White House counsel named as first Hispanic AG
November 10, 2004
WASHINGTON – President Bush on Wednesday nominated White House counsel Alberto Gonzales, who helped shape the administration’s controversial legal strategy in the war on terror, to be attorney general. He would be the first Hispanic to serve as the nation’s top law enforcement officer.
“He is a calm and steady voice in times of crisis,” Bush said, his eyes glistening with emotion as he stood next to Gonzales. “He has an unwavering principle of respect for the law.”
After complaints about civil rights abuses in the name of fighting terror, Gonzales said, “There should be no question regarding the department’s commitment to justice for every American. On this principle there can be no compromise.”
A Harvard-educated attorney whose parents were migrant workers, the soft-spoken Gonzales would succeed Attorney General John Ashcroft, one of the most powerful and polarizing Cabinet members.
“‘Just give me a chance to prove myself’ – that is a common prayer for those in my community,” said Gonzales. “Mr. President, thank you for that chance.”
Some of Ashcroft’s harshest critics welcomed his selection, while others voiced doubts.
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“It’s encouraging that the president has chosen someone less polarizing,” said Sen. Charles Schumer, D-N.Y. “We will have to review his record very carefully, but I can tell you already he’s a better candidate than John Ashcroft.” Another Democrat, Sen. Byron Dorgan of North Dakota, said the Senate generally allows the president to choose his own team and was likely to do so in this case.
The American Civil Liberties Union reserved judgment on Gonzales, but its executive director, Anthony Romero, said, “What we do know raises some significant doubts and trouble.”
Gonzales drew criticism after the Sept. 11, 2001, terror attacks when he wrote a memo in which Bush claimed the right to waive anti-torture law and international treaties providing protections to prisoners of war. That position drew fire from human rights groups, who said it helped lead to the type of abuses uncovered in the Abu Ghraib prison scandal.
Specifically, Gonzales’ memo said the Geneva Convention that had long governed the treatment of prisoners did not apply to al-Qaida or the war in Afghanistan. The memo called some of the Geneva Convention’s provisions “quaint.”
Gonzales also defended the administration’s policy – essentially repudiated by the Supreme Court and now being fought out in lower courts – of detaining certain terrorism suspects for extended periods without access to lawyers or courts.
Bush was unapologetic about Gonzales’ role.
“His sharp intellect and sound judgment have helped shape our policies in the war on terror, policies designed to protect the security of all Americans while protecting the rights of all Americans,” the president said.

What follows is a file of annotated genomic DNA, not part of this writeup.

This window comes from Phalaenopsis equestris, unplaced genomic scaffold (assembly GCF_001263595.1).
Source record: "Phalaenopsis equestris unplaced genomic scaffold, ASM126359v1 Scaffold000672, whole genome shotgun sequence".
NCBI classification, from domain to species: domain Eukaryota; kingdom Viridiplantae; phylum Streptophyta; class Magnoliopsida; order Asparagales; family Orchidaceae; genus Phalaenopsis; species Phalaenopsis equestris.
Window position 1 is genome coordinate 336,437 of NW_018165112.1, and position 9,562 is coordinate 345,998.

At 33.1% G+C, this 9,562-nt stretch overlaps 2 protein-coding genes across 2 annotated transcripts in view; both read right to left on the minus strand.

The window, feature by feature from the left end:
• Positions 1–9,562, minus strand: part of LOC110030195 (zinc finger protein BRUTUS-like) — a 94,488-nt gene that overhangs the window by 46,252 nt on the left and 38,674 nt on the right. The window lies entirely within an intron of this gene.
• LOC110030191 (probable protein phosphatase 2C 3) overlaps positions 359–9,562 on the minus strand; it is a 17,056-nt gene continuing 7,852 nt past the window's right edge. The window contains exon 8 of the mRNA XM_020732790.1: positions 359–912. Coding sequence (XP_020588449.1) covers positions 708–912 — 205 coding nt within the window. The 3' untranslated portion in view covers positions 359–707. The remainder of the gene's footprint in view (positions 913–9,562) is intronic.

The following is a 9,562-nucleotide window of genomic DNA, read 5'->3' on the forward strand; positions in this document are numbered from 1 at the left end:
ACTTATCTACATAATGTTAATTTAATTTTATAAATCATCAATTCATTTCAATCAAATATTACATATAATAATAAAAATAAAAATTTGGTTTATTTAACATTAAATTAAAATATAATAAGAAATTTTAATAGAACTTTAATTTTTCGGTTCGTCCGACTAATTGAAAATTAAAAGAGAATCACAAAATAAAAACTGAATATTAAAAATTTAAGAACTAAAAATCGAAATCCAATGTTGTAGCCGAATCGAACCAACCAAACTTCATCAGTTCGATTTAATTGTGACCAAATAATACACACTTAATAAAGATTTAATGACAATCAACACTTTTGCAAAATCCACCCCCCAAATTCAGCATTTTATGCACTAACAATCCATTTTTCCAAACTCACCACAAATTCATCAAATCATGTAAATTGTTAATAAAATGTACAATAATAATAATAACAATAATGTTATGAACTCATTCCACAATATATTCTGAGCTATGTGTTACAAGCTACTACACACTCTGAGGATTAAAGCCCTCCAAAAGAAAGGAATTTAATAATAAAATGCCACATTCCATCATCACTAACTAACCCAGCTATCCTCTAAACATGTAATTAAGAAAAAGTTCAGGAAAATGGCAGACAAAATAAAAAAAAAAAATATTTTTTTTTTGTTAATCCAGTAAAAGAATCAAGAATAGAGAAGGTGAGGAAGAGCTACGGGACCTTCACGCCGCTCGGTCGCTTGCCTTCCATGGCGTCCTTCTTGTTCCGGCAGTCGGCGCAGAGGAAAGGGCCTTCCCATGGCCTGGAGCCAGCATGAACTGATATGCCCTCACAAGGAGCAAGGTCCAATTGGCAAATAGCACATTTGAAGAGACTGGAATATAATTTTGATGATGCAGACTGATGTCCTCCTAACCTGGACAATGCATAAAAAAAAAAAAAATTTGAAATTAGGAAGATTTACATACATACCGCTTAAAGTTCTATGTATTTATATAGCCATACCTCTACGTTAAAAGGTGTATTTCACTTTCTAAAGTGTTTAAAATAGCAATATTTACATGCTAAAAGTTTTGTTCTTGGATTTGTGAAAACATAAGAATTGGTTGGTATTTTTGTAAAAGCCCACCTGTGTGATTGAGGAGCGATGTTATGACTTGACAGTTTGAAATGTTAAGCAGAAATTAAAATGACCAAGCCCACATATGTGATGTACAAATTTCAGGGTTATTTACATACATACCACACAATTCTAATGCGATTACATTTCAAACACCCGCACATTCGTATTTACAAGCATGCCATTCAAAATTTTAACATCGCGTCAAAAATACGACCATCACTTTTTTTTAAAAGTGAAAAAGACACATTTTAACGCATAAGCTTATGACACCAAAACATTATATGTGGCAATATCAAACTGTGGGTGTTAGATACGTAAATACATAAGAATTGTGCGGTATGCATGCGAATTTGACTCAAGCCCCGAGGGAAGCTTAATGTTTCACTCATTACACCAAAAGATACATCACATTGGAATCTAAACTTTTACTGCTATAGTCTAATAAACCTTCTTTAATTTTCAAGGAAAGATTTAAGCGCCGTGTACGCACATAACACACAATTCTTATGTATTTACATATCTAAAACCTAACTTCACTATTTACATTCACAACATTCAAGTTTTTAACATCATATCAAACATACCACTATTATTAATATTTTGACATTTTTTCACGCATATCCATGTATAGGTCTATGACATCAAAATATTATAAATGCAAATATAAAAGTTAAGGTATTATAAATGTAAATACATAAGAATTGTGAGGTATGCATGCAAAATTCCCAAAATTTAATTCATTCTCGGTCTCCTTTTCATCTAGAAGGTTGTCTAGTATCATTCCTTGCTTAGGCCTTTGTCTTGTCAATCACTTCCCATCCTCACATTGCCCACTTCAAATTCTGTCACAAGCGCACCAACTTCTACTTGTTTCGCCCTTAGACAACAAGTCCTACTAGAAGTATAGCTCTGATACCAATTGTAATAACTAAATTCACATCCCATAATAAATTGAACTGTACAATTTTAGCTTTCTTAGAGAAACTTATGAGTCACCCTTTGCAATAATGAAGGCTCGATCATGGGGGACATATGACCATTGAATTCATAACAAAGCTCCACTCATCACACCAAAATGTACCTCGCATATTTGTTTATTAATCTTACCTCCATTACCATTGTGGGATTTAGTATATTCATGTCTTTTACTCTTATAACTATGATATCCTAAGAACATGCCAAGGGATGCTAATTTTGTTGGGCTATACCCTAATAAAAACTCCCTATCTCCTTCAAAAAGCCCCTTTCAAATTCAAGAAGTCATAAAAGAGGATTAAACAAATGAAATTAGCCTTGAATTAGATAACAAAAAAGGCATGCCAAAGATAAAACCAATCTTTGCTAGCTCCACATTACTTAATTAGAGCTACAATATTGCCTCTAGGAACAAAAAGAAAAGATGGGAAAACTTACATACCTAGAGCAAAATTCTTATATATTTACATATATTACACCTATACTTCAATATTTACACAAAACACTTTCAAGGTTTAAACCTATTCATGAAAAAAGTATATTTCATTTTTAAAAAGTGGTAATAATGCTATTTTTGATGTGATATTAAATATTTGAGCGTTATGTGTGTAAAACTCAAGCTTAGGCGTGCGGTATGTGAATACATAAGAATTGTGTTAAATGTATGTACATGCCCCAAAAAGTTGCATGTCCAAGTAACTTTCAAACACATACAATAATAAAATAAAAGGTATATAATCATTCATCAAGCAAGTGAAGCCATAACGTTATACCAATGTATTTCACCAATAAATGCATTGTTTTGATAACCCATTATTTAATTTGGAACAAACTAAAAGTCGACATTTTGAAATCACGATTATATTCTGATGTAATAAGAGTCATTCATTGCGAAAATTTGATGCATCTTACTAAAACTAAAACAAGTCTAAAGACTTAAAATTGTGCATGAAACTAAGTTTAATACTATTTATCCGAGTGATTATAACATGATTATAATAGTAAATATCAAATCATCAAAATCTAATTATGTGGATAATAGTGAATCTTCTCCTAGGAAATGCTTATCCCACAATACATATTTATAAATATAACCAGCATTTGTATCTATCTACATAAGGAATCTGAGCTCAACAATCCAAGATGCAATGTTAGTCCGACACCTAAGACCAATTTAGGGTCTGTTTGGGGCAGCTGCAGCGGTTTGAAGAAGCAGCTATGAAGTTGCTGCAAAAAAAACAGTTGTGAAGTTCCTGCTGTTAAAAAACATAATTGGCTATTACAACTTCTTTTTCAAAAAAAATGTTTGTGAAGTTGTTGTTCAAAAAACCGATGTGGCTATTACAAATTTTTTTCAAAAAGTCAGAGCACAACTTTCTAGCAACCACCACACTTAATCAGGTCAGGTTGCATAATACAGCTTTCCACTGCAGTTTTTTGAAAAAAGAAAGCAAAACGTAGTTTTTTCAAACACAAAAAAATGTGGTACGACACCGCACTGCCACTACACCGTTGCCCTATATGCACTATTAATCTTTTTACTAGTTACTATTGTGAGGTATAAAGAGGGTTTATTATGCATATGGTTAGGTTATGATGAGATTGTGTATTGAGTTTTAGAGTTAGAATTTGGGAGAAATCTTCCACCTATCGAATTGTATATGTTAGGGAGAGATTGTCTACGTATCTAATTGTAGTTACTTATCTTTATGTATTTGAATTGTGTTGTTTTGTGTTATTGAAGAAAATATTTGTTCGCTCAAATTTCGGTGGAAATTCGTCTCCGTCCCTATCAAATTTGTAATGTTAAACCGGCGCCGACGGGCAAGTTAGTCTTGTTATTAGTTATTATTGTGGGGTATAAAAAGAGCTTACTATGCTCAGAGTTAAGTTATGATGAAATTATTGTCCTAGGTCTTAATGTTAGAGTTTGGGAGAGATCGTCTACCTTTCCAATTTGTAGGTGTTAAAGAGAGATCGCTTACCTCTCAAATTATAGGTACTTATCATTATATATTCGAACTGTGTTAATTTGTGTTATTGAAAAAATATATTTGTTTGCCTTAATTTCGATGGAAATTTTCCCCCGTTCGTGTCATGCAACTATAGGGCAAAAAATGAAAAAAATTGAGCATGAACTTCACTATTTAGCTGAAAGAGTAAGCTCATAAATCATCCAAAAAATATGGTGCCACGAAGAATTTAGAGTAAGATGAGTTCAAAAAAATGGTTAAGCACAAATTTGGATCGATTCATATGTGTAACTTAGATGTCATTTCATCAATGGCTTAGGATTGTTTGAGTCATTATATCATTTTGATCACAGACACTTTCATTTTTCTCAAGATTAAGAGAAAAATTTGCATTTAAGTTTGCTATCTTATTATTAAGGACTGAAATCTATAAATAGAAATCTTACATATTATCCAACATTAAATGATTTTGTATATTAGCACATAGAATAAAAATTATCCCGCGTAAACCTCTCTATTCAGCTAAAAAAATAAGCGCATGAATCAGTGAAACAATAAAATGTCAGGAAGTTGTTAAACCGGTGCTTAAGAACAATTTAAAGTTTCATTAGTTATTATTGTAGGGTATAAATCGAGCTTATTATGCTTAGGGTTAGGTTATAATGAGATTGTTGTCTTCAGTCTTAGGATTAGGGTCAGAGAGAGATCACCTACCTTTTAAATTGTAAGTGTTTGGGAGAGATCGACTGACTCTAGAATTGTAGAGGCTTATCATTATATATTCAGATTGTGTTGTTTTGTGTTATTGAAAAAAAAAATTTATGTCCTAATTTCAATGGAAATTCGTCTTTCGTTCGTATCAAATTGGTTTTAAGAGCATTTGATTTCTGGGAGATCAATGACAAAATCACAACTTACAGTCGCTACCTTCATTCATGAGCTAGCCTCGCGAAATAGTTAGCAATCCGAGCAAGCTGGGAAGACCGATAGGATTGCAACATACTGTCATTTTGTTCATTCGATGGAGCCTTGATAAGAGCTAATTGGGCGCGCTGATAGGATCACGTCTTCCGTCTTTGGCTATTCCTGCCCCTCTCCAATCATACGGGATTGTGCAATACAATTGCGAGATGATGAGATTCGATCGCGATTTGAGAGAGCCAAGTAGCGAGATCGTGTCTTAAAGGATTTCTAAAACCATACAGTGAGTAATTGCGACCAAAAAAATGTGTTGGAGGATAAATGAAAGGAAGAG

“My confidence in Al was high to begin with,” Bush said. “It has only grown with time.”
Senate Judiciary Chairman Orrin Hatch, R-Utah, expressed confidence Gonzales would be promptly confirmed. Sen. Patrick Leahy of Vermont, the Judiciary Committee’s senior Democrat, said he did not see Gonzales’ nomination as contentious.
Sen. Edward Kennedy, D-Mass., said Gonzales’ record raised “doubts about his commitment to the rule of law. Even Secretary of State (Colin) Powell objected to Mr. Gonzales’ memorandum undermining the Geneva Conventions, which Mr. Gonzales called ‘obsolete’ and ‘quaint.”‘
Gonzales’ selection came just a day after the White House announced the resignations of Ashcroft and Commerce Secretary Don Evans, a close friend of Bush. With more changes expected, White House officials said Bush intends to try to have successors in place when resignations are announced.
Bush sidestepped whether Powell would remain for a second term. “I’m proud of my secretary of state,” he told reporters after meeting with Powell earlier in the day. “He’s done a heck of a good job.”
Gonzales’ political career has flourished under Bush’s patronage over the past decade, since Bush was governor of Texas. Recruited from a Houston law firm in 1995, he served as Bush’s general counsel and secretary of state and then was named to the Texas Supreme Court before accompanying the president to Washington. “I am grateful he keeps saying yes,” Bush said. Gonzales often has been mentioned as a candidate for the U.S. Supreme Court during Bush’s presidency.
The country’s largest Hispanic advocacy group, which had criticized the administration for failing to include a Hispanic in the Cabinet since Housing Secretary Mel Martinez left, praised Bush for the selection. “We are pleased that one of the first acts since President Bush’s re-election both rectifies and marks an historic milestone for the Latino community,” the National Council of La Raza said.
But critics also raised their voices.
“Alberto Gonzales’ role in the development of policies that ultimately led to the Abu Ghraib prison scandals in Iraq is deeply troubling,” said Ralph Neas, president of the liberal People for the American Way. He said senators should question Gonzales closely on these matters.
Bush advisers said two people would be naturals to succeed Gonzales as White House counsel. One is White House staff secretary Brett Kavanaugh, a lawyer who has been waiting nearly 16 months for confirmation on the influential U.S. Court of Appeals for the District of Columbia Circuit. Another candidate would be Harriet Miers, a deputy chief of staff who was once Bush’s personal lawyer, a Bush adviser said.